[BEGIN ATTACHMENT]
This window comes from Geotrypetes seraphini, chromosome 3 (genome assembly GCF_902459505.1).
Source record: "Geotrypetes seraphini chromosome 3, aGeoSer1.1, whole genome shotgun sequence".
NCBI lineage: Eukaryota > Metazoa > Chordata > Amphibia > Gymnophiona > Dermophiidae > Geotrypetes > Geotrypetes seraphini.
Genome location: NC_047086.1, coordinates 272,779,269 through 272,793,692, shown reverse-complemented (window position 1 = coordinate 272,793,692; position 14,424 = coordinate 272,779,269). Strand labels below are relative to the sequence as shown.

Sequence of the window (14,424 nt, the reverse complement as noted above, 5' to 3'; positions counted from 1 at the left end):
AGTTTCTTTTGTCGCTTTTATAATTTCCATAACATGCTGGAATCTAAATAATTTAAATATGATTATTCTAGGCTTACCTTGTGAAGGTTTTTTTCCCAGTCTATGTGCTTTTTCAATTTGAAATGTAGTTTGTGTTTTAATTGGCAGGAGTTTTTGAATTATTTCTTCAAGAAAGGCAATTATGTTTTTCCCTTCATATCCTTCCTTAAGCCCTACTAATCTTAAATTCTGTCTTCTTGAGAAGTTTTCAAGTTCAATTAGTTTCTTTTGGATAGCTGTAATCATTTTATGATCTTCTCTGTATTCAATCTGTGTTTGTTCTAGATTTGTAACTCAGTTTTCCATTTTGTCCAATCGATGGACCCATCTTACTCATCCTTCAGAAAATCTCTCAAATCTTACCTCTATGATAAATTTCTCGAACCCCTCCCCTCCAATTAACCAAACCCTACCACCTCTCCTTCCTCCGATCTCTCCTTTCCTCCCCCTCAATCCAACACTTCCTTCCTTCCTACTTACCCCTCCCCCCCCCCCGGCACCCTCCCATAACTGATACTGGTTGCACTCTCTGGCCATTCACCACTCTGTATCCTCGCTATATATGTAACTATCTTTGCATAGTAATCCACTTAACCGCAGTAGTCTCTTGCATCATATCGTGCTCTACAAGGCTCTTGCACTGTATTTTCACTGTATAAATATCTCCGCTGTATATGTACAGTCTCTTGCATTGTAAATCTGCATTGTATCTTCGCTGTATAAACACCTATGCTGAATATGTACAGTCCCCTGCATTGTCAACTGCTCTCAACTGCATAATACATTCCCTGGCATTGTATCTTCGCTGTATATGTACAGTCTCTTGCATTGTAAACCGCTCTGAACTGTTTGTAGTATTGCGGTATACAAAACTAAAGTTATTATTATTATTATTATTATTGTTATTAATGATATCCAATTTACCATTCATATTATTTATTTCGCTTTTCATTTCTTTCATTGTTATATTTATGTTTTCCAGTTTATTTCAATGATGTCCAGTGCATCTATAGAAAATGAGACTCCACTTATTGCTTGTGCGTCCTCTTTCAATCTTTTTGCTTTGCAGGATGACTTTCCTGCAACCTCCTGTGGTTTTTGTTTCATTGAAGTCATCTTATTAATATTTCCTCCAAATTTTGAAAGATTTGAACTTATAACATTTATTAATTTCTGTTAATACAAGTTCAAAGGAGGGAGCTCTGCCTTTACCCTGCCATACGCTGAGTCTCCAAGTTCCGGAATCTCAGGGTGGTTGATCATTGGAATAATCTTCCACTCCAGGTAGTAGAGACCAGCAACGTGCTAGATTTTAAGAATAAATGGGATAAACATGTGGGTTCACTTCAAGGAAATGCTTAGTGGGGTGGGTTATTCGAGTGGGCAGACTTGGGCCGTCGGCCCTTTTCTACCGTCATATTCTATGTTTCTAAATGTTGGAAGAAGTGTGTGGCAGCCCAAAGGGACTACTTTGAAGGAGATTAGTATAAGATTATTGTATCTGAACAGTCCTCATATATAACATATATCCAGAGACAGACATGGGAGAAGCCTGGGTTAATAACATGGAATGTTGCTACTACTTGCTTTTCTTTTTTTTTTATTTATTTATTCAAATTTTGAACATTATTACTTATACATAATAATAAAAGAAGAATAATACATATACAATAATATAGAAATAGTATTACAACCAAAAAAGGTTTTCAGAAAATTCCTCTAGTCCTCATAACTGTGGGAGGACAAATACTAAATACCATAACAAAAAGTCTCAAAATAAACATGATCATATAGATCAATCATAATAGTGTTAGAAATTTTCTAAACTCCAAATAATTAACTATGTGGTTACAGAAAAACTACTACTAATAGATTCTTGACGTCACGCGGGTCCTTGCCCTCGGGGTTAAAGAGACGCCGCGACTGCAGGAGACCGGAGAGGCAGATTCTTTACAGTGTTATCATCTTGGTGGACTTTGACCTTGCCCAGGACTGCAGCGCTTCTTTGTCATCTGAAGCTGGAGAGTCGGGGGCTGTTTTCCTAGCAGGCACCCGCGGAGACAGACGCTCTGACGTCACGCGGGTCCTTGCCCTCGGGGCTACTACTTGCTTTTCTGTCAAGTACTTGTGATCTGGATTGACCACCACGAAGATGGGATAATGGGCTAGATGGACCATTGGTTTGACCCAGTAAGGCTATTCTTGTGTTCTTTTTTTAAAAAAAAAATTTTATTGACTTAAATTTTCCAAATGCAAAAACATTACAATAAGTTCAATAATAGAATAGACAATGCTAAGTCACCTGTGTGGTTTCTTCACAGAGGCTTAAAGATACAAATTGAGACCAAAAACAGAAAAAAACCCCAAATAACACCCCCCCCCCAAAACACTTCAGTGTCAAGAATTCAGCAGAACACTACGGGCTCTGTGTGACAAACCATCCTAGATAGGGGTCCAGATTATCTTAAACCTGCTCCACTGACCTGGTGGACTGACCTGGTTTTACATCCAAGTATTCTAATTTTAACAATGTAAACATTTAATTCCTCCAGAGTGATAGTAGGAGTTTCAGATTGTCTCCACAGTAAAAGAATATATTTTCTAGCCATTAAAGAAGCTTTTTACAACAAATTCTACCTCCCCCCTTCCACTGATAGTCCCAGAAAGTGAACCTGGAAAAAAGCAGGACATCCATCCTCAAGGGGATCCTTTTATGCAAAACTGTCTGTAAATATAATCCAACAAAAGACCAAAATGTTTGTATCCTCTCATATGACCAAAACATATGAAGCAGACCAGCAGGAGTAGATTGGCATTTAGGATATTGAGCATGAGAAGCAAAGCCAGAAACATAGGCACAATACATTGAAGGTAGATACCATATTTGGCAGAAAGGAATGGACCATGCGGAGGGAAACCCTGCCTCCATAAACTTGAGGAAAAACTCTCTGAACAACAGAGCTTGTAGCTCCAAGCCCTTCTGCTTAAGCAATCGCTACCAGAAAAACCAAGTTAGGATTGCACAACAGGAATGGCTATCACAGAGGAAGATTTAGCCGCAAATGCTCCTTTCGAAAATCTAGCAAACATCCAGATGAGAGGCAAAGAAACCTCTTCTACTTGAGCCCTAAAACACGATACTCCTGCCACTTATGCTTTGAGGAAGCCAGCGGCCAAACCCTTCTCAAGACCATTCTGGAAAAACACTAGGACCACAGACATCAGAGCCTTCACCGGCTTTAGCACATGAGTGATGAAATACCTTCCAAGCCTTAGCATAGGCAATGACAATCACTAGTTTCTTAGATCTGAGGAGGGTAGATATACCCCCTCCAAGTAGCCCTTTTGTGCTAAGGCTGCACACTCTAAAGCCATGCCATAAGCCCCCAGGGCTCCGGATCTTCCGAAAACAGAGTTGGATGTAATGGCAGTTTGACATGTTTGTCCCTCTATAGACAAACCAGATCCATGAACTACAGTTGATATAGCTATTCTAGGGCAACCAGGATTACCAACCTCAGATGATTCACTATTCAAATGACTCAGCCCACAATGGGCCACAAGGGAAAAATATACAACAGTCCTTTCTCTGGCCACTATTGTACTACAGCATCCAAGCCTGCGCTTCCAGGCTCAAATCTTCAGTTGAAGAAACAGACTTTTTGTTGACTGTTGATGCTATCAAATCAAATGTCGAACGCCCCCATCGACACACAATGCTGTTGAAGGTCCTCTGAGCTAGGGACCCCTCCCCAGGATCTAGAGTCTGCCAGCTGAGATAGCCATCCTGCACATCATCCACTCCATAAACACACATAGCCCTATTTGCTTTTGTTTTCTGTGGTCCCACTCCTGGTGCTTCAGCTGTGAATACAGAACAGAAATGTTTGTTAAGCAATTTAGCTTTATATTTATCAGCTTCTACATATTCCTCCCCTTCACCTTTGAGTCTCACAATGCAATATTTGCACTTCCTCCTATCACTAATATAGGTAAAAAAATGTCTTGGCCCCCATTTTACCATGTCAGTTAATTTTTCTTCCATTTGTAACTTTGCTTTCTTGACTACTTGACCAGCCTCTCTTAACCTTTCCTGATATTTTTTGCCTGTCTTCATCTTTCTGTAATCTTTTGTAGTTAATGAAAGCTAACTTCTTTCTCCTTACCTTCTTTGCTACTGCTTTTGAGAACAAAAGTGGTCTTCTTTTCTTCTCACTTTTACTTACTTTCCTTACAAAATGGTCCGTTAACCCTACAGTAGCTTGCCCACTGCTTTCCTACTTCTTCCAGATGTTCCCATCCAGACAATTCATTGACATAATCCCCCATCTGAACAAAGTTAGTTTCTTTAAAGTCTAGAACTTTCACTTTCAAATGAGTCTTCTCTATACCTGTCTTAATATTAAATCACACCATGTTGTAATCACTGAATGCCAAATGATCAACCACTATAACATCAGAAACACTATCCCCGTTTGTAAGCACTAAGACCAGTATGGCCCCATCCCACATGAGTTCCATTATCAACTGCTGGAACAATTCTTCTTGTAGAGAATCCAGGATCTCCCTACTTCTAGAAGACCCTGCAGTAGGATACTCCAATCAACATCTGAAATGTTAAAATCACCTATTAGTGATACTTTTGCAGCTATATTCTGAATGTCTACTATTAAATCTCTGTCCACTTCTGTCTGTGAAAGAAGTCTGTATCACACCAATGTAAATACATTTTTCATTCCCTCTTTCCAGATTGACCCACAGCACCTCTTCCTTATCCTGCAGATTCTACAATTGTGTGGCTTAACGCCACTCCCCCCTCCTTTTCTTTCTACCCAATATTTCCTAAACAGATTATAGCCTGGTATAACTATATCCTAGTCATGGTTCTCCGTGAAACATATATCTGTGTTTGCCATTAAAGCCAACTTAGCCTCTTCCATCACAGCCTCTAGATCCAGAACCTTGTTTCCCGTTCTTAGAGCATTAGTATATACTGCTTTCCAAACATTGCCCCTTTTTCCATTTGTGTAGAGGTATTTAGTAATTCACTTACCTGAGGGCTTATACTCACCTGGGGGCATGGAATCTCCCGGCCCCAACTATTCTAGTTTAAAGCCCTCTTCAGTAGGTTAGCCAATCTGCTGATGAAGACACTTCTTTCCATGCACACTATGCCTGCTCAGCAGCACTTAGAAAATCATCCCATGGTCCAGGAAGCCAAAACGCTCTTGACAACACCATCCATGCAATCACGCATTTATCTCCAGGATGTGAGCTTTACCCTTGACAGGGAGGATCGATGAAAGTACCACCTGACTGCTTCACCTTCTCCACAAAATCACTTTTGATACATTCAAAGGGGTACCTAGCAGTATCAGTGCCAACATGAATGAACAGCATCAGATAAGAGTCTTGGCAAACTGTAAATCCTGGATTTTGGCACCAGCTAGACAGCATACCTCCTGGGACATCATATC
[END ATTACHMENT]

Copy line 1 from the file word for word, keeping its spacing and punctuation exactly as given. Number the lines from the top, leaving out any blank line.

This window comes from Geotrypetes seraphini, chromosome 3 (genome assembly GCF_902459505.1).